Mohs an Excellent Approach for Many Basal Cell Carcinomas
- Posted on: Oct 15 2017
Current statistics demonstrate a significant prevalence of basal cell carcinomas, the most common type of skin cancer. In addition to doing our part as healthcare practitioners to raise awareness about this potentially serious dermatologic and health condition, it is also necessary to offer patients the highest level of care possible. This means we need to be well-informed about approach considerations that will make a difference in treatment outcomes.
Mohs micrographic surgery was first developed more than half a century ago. It hasn’t been until recently, though, that this technique has become recognized as the treatment of choice for the different types of skin cancer, especially highly visible BCCs and SCCs with a high risk for recurrence. When high-risk (versus low risk) BCC or SCC is diagnosed, Mohs is the ideal technique for the best long-term prognosis.
We consider various factors in the selection of treatment for basal cell carcinomas, visibility being only one of them. The growth pattern of cells is important to discern, as is the histologic features of a suspicious growth. In some instances of aggressively-growing tumors, Mohs is just the first step in a balanced treatment plan. Even after achieving clear margins through surgery, a patient may require immunotherapy, chemotherapy, or radiation.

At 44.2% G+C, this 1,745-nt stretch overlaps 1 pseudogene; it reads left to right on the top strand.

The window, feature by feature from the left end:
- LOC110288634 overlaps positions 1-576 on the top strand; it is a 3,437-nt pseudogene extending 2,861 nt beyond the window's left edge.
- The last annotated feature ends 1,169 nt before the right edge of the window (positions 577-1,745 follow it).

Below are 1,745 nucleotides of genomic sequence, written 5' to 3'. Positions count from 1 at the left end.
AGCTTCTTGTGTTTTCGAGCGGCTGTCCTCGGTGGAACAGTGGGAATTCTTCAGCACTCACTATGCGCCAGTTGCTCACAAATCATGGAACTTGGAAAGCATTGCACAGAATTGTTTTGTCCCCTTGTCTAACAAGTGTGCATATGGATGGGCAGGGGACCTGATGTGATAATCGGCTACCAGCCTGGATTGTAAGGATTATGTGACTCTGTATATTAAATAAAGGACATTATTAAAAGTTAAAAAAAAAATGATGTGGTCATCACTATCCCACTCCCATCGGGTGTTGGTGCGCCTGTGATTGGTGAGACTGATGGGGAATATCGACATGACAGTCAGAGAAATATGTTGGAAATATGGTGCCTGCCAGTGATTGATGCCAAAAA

What Makes for Mohs Candidacy?
The growth pattern of a tumor is relevant to treatment type. More aggressive growth patterns that make Mohs a consideration include:
- Metatypical BCC
- Sclerosing BCC
- Field-fire BCC
- Infiltrating BCC
- Involvement of deep tissue or bone
- Keratotic BCC
- Multicentric BCC
- Collision of BCC and SCC growths (basosquamous cell carcinoma)
One of the most well-known advantages of Mohs surgery is the substantial reduction in recurrence risk. Mohs may be appropriate for recurring BCC tumors as well as for high-risk primary tumors with an aggressive growth pattern. In the end, patients benefit from tissue preservation and optimal removal. Ultimately, Mohs provides patients with what they most need: peace of mind.
Learn more about Mohs training courses and membership with the American Society for Mohs Surgery at (800) 616-2767.
Posted in: MOHS Surgery